Taco Bell meat? Beef, says firm. Filling, says suit.

Taco Bell meat has too little beef to be called beef, a lawsuit charges. 'Absolutely wrong,' the fast-food chain says of the suit.

By , Contributor and staff writer

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    Sailors from the aircraft carrier, USS Dwight D. Eisenhower were among the first to try Taco Bell's new Steak Cantina Taco on July 28, 2010 in Norfolk, Va. A new lawsuit charges that the Taco Bell meat the chain advertises as beef is really meat filling.
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When is beef not beef?

When it's served in a Taco Bell taco, alleges a California woman in a class-action lawsuit. The suit, filed Friday, claims that the fast-food giant uses so much other ingredients in its meat that it no longer qualifies as beef.

Taco Bell, based in Irvine, Calif., fired back in a statement Tuesday, saying that the suit is "absolutely wrong" and that it planned legal action of its own.

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The dispute revolves around how much can be mixed in with beef and still be called beef.

In its raw or frozen form, ground beef "shall not contain more than 30 percent fat, and shall not contain added water, phosphates, binders, or extenders," according to the US Department of Agriculture (USDA). It can include seasonings or not.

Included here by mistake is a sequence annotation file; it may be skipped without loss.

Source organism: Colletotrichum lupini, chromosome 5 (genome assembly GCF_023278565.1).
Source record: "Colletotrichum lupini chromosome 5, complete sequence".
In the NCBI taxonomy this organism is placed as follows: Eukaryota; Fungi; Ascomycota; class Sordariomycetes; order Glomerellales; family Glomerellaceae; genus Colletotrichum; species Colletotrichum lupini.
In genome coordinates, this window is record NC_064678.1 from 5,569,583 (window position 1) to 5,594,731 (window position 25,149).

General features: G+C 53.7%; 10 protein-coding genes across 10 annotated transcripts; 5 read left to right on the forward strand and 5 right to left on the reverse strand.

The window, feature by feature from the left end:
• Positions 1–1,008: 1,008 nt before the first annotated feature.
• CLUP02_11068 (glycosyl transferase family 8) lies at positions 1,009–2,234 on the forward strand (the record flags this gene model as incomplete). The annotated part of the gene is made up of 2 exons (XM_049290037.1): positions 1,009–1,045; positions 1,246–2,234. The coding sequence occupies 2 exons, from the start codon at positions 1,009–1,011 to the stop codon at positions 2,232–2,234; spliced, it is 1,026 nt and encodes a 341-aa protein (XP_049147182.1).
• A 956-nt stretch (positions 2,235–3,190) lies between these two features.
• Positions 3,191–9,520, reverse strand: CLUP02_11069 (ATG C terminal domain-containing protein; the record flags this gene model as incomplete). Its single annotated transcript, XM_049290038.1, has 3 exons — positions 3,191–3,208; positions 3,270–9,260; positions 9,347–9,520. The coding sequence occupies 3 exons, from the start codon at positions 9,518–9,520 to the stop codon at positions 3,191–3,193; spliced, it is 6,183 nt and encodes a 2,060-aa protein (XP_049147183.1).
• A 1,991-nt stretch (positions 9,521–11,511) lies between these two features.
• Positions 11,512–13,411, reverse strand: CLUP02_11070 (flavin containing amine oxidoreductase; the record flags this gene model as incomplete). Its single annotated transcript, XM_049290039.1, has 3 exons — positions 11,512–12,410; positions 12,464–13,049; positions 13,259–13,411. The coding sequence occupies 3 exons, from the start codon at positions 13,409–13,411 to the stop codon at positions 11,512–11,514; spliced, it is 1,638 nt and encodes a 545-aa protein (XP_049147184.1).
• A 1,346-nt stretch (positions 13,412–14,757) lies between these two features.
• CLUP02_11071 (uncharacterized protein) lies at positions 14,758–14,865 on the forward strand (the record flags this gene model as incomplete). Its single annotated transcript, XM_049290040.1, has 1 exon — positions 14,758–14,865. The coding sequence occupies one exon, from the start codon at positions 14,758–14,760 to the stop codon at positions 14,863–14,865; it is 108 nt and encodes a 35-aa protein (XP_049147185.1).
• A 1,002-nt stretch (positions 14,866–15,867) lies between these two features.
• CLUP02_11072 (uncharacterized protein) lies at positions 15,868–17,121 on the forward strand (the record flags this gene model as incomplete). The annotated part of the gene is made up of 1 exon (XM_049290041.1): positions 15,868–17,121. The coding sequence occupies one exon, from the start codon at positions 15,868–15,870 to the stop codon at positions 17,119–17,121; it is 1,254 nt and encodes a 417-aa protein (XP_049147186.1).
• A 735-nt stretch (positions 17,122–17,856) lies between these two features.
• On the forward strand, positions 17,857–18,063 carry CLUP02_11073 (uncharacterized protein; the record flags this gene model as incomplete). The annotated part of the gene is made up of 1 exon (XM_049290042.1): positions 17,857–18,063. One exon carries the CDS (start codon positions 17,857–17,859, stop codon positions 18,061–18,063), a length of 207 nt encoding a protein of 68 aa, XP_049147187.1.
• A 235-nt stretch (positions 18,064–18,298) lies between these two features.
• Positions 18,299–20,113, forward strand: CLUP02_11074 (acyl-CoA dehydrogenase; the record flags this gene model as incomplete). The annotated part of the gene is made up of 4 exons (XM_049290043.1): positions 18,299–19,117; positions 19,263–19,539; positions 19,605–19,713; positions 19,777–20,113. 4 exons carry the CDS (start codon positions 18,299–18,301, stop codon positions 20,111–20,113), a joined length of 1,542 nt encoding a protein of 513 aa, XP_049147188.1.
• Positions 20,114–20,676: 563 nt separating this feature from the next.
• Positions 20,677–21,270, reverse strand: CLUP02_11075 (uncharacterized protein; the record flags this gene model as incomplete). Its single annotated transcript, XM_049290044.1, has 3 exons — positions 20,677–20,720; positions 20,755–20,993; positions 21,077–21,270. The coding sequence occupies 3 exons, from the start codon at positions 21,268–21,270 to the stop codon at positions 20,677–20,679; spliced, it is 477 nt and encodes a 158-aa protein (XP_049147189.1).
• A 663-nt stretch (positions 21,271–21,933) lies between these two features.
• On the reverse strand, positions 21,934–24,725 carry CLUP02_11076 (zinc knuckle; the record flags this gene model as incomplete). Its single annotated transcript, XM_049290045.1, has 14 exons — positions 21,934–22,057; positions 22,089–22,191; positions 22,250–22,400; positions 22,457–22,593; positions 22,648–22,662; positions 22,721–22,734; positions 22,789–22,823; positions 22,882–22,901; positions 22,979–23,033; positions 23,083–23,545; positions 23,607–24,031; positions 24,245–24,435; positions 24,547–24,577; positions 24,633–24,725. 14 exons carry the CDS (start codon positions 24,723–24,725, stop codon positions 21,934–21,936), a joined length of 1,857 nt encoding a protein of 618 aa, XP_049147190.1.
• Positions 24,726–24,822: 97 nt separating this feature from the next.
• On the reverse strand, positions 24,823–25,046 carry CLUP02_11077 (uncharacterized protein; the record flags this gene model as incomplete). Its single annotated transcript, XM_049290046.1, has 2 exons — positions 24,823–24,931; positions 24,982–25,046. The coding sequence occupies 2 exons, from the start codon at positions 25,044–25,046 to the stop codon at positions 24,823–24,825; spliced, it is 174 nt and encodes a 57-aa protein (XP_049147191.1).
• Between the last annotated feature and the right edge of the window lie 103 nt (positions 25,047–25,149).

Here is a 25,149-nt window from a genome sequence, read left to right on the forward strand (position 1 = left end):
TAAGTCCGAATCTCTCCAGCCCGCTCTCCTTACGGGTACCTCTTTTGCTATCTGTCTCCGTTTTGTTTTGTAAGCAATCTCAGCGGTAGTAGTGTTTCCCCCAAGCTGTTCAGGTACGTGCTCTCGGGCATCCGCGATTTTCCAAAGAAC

To hear Taco Bell tell it, that's exactly what it does:

"We start with 100 percent USDA-inspected beef," the company says in its statement. "Then we simmer it in our proprietary blend of seasonings and spices to give our seasoned beef its signature Taco Bell taste and texture."

That "texture" is where the legal wrangling begins over Taco Bell meat.

"In reality, a substantial majority of the filling is comprised of substances other than beef," the lawsuit alleges. And those seasonings?

"Those ingredients are not added for flavor, but rather to increase the volume of the product," the suit charges. "These ingredients are binders and extenders such as 'isolated oat product.' "

One piece of evidence the suit puts forward is purportedly a Taco Bell label on a meat container it ships to its restaurants. That shipping label reads: "Taco Meat Filling," not beef.

Taco meat filling, according to the USDA's Food Standards and Labeling Policy Book, must contain at least 40 percent fresh meat, says Beasley, Allen, Crow, Methvin, Portis & Miles, the Montgomery, Ala., law firm that filed the suit. The one plaintiff named in the class-action suit, Amanda Obney of California, is not asking for monetary damages, but wants Taco Bell to stop advertising its meat filling as beef.

Taco Bell, owned by Yum! Brands, isn't backing down in the face of the allegations.

"We are proud of the quality of our beef and identify all the seasoning and spice ingredients on our website," the company said in its statement "Unfortunately, the lawyers in this case elected to sue first and ask questions later – and got their "facts" absolutely wrong. We plan to take legal action for the false statements being made about our food."

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